Most likely built in 1885, the structure next door to the Charles E. Roberts House, the Charles E. Roberts Stable has seen multiple uses in its existence. 

Frank Lloyd Wright Trust research captain Sue Blaine, who oversaw research for both the house, which is also on the tour, and stable says that the stable, now a single-family home, has a pedigree as interesting as the larger house next door.

The first picture she discovered of the stable is dated 1888, and she says no original architect’s plans survive. 

“It looks like a typical Midwestern barn with rusty paint and a triangular roof,” Blaine said. “There are a couple of cows, a horse and a carriage in the photo. My best guess is they didn’t use a high-priced architect for the design. They probably thought about how many animals they needed to house and would a carriage fit inside.”

Blaine believes the stable was most likely remodeled when Wright remodeled the main Roberts House in 1896. 

In 1888, photos show a barn and in 1908, the stable had been moved and part of it rounded out. She hypothesizes that Wright remodeled the stable so that Roberts could use it to house his car. 

On the second floor, a bedroom was created in the rounded side, while an additional three bedrooms and a bath were on the opposite side with a sitting room. She guesses that the living quarters in Wright’s redesign were intended for servants.

In 1929, Roberts had his son-in-law, architect Charles White, remodel the stable again. Based on Sanborn fire insurance maps, Blaine could see that White moved the stable, turning it 90 degrees so that the rounded part faced east. Blaine says that White’s drawings label much of the second floor “as is,” leading her to believe that he did little to remodel the second-floor spaces. 

Phone directories of that time indicate that both Charles White and Chapin Roberts, Charles Robert’s son, are listed in living at the property in the “rear,” leading Blaine to deduce the home had now become living quarters for family.

Chapin Roberts lived in the home until his death in 1954. A family purchased the home and, on the death of his parents, the son rented out the house. The third owners, the McBride family, tackled what Blaine calls a “fairly massive” remodel.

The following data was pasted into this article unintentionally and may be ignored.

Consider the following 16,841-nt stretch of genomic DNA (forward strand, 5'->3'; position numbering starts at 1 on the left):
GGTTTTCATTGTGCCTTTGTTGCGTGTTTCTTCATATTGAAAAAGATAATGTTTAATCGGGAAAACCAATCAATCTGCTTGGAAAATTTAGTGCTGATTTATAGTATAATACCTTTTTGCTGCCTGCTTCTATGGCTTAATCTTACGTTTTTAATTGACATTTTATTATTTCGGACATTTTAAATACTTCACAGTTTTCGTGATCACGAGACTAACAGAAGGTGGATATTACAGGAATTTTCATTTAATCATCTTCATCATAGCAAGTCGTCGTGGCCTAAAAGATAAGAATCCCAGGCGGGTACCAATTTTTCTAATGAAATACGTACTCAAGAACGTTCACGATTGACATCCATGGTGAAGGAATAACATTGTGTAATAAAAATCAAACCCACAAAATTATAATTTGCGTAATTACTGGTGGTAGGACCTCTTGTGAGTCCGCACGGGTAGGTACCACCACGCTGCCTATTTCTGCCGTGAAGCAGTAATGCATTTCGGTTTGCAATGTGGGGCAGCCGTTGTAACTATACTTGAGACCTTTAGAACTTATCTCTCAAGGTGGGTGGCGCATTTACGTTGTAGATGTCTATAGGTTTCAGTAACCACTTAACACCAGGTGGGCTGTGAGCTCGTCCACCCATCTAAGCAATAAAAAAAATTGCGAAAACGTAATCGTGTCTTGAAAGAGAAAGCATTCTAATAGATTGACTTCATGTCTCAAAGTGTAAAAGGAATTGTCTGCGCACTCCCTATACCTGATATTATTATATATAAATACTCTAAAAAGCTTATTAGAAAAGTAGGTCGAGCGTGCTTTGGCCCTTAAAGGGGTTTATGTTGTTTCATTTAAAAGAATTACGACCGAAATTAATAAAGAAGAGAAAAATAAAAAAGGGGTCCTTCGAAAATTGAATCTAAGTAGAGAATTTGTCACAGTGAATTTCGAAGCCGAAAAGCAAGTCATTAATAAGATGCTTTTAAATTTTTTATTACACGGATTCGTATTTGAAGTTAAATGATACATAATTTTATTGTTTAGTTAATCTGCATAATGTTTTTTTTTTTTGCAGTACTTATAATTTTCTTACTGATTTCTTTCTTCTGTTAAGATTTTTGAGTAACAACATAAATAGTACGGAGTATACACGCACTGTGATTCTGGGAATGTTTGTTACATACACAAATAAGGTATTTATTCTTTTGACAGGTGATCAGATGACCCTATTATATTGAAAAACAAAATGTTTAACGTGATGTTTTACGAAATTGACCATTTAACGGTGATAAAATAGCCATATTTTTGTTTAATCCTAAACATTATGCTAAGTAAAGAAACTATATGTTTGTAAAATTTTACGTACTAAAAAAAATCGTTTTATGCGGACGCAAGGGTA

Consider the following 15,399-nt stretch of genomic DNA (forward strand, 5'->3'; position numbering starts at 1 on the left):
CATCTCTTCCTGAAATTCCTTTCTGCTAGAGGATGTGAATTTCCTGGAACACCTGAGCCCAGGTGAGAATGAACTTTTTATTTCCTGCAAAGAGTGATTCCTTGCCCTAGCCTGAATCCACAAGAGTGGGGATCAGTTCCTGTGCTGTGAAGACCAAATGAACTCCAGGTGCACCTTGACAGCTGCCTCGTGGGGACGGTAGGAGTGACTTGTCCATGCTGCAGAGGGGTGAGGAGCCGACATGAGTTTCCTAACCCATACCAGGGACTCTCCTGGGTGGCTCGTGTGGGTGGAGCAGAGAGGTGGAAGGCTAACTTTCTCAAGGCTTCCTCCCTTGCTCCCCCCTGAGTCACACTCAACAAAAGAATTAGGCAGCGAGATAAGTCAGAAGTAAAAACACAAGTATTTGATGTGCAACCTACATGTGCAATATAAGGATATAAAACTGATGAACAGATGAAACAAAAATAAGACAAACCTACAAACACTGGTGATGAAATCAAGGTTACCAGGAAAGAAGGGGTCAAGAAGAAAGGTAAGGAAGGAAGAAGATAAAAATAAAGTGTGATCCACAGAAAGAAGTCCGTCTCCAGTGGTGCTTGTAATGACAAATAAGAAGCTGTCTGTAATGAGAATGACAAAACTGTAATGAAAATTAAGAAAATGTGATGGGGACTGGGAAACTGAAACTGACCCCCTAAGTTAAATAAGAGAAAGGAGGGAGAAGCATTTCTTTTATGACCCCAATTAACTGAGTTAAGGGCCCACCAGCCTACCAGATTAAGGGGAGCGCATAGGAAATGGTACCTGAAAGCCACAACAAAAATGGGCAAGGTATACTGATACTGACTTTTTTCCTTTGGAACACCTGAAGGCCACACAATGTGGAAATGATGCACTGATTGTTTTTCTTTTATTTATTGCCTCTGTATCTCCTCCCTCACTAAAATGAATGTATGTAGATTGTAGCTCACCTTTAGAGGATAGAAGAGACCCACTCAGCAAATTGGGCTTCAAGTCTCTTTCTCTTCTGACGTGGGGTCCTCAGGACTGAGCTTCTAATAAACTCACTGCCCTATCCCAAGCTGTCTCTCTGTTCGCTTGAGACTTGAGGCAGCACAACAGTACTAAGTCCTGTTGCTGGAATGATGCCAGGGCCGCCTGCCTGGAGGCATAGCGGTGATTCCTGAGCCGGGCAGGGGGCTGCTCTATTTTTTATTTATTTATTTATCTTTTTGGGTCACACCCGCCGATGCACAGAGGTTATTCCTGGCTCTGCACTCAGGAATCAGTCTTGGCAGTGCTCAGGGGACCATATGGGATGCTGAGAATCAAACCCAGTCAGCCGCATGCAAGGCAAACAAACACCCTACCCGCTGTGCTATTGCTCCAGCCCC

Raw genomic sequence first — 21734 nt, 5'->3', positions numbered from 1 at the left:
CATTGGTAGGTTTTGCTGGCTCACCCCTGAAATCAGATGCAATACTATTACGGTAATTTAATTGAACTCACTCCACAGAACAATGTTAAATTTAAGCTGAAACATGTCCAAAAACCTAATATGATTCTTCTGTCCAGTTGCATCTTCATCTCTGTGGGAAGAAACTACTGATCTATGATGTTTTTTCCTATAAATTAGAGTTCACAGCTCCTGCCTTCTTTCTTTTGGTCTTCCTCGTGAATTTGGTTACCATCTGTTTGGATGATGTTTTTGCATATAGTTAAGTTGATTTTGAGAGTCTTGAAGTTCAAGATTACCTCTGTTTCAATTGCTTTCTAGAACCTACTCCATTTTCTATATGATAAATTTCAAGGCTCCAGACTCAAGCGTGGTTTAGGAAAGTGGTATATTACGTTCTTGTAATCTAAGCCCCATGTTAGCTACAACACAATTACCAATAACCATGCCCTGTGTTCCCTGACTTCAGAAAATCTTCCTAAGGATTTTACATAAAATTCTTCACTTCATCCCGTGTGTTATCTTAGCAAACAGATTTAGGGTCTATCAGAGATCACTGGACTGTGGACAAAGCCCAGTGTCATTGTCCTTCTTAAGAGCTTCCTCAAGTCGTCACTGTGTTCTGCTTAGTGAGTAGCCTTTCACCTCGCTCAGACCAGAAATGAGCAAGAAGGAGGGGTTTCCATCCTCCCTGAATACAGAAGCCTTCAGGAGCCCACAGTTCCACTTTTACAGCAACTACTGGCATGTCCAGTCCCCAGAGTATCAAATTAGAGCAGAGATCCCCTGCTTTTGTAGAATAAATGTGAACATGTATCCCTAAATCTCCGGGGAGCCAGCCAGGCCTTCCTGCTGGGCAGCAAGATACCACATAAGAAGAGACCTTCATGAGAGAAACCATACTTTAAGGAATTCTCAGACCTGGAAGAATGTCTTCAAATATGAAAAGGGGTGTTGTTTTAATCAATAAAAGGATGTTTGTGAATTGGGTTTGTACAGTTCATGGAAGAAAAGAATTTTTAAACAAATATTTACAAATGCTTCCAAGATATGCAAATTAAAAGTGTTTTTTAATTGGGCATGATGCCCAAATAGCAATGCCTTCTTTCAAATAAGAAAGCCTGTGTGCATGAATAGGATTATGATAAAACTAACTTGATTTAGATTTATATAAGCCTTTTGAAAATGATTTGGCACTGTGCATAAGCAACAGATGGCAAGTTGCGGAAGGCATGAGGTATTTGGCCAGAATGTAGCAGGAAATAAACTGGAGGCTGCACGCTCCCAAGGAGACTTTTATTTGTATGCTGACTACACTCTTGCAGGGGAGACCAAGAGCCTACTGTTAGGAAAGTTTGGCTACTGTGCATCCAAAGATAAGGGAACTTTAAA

They converted the second-floor sitting room to a Jack-and-Jill bathroom between bedrooms and combined two hall bathrooms to create a master bathroom. On the first floor, they removed interior walls to create a larger kitchen with a breakfast room and a powder room. 

An interior art-glass window created by Eve McBride was inspired by Frank Lloyd Wright’s stork panels at Wright’s Oak Park home and studio.

Blaine says the current owners have taken pains to renovate and restore the home. They updated the second-floor bedrooms and turned a potting room into an office and mudroom space. 

They also used space from a bedroom to create a staircase to the third floor and created an attic play space with wood trim inspired by the trim used in the Wright Home and Studio.

Highlighting the curved motif of the east facing wall, the current owners also created a pergola-type carport that sports a curved top. The patio curves to mimic the curve of the house, and the kitchen cabinets are also curved.

For Wright Plus, guests will stand in one line for both homes, viewing the house first and then exiting towards the stable. 

Blaine notes that the Wright Plus volunteers aim to develop a narrative between the Roberts House and Stable for visitors. 

“They are both really fabulous homes with very different feels,” Blain said. “It’s 1885 versus 1929 in terms of layout.”

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